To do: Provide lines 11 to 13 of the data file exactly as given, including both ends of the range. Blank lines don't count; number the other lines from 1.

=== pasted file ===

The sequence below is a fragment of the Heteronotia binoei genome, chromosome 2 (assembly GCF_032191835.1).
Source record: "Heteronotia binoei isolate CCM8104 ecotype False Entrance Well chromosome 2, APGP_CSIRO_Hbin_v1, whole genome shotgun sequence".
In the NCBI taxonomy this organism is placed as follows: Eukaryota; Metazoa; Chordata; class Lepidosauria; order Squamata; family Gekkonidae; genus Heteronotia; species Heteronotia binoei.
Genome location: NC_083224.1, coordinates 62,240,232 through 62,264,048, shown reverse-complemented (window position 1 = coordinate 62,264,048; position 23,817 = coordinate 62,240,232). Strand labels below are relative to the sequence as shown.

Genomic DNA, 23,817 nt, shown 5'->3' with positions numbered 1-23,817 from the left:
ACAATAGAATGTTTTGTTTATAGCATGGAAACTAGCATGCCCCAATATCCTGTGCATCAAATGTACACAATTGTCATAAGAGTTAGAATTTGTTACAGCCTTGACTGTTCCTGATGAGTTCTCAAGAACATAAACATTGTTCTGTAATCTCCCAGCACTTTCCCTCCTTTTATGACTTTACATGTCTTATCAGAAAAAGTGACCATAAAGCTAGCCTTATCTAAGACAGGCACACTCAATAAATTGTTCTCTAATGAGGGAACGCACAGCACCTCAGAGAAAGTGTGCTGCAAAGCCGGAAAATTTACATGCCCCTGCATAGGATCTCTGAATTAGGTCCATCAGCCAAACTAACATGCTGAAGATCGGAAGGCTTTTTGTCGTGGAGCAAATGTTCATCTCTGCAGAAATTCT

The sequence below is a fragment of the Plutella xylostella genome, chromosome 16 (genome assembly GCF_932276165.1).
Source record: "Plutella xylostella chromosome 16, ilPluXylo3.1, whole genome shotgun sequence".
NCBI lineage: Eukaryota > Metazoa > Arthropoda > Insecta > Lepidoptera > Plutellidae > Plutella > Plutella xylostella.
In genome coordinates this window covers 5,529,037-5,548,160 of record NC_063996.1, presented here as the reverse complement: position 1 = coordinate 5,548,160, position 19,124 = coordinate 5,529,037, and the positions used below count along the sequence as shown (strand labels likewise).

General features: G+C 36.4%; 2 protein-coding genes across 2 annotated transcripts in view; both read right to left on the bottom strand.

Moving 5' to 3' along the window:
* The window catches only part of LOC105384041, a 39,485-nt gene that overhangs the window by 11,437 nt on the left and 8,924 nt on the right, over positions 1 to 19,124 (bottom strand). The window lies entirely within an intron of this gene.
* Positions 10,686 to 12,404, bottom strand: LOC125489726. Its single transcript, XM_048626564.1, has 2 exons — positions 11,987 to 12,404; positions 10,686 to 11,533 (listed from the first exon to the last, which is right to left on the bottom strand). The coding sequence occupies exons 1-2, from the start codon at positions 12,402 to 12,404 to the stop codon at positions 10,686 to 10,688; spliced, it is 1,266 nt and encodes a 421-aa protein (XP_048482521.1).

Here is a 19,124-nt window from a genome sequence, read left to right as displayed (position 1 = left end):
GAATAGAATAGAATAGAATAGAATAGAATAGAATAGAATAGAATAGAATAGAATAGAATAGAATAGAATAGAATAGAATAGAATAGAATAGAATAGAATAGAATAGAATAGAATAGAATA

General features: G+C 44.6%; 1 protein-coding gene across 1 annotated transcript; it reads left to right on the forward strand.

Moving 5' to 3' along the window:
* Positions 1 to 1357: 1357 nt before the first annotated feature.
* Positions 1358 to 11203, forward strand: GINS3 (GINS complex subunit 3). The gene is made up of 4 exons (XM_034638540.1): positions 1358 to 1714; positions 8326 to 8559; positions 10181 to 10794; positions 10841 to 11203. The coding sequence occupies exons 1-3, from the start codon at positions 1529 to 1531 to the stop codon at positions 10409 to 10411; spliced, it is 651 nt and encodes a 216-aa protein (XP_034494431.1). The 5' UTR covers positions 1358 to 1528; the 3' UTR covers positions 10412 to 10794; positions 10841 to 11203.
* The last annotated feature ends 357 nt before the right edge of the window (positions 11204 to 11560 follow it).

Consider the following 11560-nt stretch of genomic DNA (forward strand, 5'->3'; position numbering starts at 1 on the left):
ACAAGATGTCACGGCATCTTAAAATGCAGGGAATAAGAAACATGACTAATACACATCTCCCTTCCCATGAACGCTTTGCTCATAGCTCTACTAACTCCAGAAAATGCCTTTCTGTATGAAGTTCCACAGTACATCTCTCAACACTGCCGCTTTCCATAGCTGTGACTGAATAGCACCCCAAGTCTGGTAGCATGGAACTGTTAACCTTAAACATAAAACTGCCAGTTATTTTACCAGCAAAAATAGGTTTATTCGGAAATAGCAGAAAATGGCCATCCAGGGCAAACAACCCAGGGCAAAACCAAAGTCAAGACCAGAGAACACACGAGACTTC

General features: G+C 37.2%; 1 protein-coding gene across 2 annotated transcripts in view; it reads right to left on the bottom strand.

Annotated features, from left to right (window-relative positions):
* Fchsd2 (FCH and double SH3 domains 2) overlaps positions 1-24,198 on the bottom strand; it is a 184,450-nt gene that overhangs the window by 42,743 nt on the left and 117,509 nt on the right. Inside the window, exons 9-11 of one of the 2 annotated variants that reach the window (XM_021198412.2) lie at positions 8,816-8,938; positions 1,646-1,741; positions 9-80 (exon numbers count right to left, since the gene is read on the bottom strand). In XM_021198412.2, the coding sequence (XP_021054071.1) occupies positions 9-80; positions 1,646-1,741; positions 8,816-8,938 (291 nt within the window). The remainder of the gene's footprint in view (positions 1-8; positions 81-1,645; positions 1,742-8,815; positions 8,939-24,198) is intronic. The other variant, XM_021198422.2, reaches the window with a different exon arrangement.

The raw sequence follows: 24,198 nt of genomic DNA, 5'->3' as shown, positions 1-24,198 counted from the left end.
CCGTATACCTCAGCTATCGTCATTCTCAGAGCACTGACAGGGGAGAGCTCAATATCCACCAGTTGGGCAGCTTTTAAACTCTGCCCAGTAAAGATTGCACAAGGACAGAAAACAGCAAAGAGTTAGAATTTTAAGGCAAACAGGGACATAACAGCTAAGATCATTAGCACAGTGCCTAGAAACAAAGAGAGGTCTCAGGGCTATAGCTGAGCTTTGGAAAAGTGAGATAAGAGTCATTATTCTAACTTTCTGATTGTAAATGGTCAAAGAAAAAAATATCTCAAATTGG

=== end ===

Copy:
General features: G+C 36.4%; 2 protein-coding genes across 2 annotated transcripts in view; both read right to left on the bottom strand.

Moving 5' to 3' along the window:
* The window catches only part of LOC105384041, a 39,485-nt gene that overhangs the window by 11,437 nt on the left and 8,924 nt on the right, over positions 1 to 19,124 (bottom strand). The window lies entirely within an intron of this gene.